(Credit: Caters News Agency)

An incredibly rare ghostly white "Ino" owl has been spotted in the UK.

The beautiful pure white owl was photographed at a secret location, on private land just outside of Durham City Center.

It is a British species called a Little Owl which has been turned white due to a rare genetic condition known as Ino, which makes it look a bit like an albino.

Photographer Hilary Chambers, a member of the Durham Bird Club, took the extraordinary pictures but was asked to keep the location a secret in a bid to protect the rare bird.
  
The 68-year-old originally thought it was an Albino owl or a Leucistic owl but presented her incredible shots to Hein van Grouw, bird curator at The National History Museum, who later confirmed it was actually an Ino bird.

"You learn something every day," Chambers said.

"I am a keen birdwatcher and photographer and have been doing this for about 15 years now.

"I have had some great encounters over the years and you just never know what you are going to see next."

Albinism is a congenital disorder characterised by the complete or partial absence of pigment in the feathers and Leucism is a condition in which there is partial loss of pigmentation in an animal resulting in white, pale, or patchy coloration of the feathers but not the eyes.


Read on  

One big plan to save African-Eurasian vultures by 2029


International commitment is needed now from over 120 countries to ensure the recovery of 15 vulture species

By Shaun Hurrell

African-Eurasian Vultures are the most threatened group of terrestrial migratory birds on the planet. Many have extensive soaring migrations (and a Rüppell’s Vulture Gyps rueppelli was recorded as the world’s highest-flying bird when it collided with an airliner), and their massive ranges mean that their safety can only be guaranteed if many countries come together and agree on a plan for their protection. This is where BirdLife International’s work comes in, supported by Partners around the world, with the Convention on the Conservation of Migratory Species of Wild Animals (CMS) providing a key platform.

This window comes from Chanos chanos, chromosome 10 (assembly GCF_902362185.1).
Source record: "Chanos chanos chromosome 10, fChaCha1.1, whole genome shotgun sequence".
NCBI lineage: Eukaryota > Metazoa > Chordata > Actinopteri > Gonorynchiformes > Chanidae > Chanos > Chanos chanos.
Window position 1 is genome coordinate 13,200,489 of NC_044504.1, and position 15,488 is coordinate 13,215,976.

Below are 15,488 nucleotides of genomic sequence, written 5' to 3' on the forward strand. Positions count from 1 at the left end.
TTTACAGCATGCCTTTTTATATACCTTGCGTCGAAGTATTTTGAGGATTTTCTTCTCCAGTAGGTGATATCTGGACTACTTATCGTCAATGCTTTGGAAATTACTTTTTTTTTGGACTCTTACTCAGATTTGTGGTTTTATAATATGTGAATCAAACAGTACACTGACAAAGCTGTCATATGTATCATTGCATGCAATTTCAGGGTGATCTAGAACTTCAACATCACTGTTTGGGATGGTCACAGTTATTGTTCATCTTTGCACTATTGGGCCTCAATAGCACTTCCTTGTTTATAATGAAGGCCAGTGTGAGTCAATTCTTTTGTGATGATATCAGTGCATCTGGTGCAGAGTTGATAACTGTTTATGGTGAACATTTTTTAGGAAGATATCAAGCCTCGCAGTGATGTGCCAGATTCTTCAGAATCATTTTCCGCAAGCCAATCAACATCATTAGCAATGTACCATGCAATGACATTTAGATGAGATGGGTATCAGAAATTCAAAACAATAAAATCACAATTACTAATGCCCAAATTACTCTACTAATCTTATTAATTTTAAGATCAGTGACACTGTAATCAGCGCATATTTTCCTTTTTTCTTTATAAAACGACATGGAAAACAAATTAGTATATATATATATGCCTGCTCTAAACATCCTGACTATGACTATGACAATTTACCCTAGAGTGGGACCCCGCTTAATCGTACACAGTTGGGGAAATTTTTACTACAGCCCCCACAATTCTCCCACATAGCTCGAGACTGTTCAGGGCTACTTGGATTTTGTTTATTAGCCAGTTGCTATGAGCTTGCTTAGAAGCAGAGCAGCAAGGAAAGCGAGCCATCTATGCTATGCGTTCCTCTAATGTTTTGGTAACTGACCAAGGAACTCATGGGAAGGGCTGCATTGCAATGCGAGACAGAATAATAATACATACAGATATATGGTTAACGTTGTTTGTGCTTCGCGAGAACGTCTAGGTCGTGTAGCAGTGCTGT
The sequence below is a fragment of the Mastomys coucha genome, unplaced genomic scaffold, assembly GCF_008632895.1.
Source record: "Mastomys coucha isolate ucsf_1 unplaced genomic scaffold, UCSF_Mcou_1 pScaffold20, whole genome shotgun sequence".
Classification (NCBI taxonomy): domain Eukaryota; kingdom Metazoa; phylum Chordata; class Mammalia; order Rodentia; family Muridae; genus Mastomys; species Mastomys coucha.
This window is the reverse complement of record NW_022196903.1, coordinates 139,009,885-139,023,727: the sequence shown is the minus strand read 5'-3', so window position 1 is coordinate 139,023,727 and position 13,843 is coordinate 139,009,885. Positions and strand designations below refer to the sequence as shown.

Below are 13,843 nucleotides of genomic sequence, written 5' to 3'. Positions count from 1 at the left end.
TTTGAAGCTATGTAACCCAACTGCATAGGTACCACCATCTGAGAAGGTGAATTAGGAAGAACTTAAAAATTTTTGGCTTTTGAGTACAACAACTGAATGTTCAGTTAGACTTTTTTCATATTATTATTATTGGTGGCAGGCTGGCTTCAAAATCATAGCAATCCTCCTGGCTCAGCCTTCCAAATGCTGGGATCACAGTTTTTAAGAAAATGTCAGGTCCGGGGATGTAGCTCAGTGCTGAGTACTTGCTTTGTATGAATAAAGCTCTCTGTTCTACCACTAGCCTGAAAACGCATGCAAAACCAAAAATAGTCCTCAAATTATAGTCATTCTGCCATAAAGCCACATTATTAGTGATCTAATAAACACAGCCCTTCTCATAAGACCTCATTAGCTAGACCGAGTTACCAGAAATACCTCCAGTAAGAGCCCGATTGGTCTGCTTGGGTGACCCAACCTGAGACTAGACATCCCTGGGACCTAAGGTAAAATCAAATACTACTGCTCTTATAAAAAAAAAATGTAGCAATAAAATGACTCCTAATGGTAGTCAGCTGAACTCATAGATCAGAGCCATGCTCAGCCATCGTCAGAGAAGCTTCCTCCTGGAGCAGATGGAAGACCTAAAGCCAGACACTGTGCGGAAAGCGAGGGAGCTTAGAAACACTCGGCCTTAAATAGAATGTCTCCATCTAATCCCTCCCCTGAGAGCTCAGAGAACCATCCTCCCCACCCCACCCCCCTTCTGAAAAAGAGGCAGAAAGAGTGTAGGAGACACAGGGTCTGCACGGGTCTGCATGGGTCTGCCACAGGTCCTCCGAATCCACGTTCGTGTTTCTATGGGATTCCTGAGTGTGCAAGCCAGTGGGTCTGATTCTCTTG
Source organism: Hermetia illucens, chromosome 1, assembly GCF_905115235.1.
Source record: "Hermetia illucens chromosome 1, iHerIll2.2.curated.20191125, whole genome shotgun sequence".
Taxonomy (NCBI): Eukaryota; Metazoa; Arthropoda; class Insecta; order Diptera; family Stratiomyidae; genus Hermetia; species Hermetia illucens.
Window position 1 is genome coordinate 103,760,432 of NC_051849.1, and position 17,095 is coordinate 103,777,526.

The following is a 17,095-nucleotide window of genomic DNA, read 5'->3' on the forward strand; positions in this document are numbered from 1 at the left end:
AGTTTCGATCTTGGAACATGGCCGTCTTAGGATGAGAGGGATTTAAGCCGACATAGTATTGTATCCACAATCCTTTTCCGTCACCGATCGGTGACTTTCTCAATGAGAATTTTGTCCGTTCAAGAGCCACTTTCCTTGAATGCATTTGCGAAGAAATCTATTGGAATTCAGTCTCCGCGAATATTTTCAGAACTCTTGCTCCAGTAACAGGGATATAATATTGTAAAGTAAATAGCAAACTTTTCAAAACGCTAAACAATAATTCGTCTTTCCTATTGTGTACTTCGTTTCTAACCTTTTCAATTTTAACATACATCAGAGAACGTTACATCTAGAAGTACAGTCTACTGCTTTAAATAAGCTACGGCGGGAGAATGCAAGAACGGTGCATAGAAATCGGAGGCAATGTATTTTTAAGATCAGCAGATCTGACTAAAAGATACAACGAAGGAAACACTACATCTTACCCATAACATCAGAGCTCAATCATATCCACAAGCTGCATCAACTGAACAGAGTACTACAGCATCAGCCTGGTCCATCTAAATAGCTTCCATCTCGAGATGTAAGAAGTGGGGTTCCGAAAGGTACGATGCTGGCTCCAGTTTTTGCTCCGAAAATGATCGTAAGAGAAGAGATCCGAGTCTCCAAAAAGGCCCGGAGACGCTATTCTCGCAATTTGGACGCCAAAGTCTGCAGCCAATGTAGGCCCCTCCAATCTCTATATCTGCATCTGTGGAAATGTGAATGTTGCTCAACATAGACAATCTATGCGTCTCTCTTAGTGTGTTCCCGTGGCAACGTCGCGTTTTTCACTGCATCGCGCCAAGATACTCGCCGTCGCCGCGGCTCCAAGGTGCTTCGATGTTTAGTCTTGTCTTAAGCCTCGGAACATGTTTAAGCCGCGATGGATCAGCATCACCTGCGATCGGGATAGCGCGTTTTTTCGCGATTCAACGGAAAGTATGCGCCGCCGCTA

It’s a huge problem and a huge area, so we have made an appropriate plan: namely, the Multi-species Action Plan to Conserve African-Eurasian Vultures (Vulture MsAP), developed by BirdLife, the IUCN Species Survival Commission’s Vulture Specialist Group and Vulture Conservation Foundation, under the guidance of the CMS Memorandum of Understanding on the Conservation of Migratory Birds of Prey in Africa and Eurasia (Raptors MOU), with input from numerous individual experts on vultures and their conservation.


Ancient preen oil: Researchers discover 48-million-year-old lipids in a fossil bird


Date:  October 18, 2017
Source:  Senckenberg Research Institute and Natural History Museum

Summary:
As a rule, soft parts do not withstand the ravages of time; hence, the majority of vertebrate fossils consist only of bones. Under these circumstances, a new discovery from the UNESCO World Heritage Site “Messel Pit” near Darmstadt in Germany comes as an even bigger surprise: a 48-million-year old skin gland from a bird, containing lipids of the same age. The oldest lipids ever recorded in a fossil vertebrate were used by the bird to preen its plumage.


Wednesday, 18 October 2017

Massacre fears spark race to save rare Australia parrot

October 18, 2017

Critically endangered Swift Parrots are under threat from squirrel-like "sugar gliders" in a battle for space in Australia's ancient forests, scientists say as they race to save the rare birds.

Critically endangered Swift Parrots are under threat from squirrel-like sugar gliders in a battle for space in Australia's ancient forests, scientists said Wednesday as they race to save the rare birds.

Swift Parrots are migratory and only breed in the southern island state of Tasmania.

But the nomadic nectar-eating birds' nesting grounds—gum trees—are also popular with sugar gliders, small possums believed to have been introduced to Tasmania in the early 19th century.

The marsupials, which launch themselves from tree to tree and rarely descend to the ground, eat the nesting birds as well as their eggs and chicks, the Australian National University scientists said.

This year, both species are battling for real estate on Tasmania's east coast due to abundant eucalypt flowering in the region, which contains some of the world's oldest trees.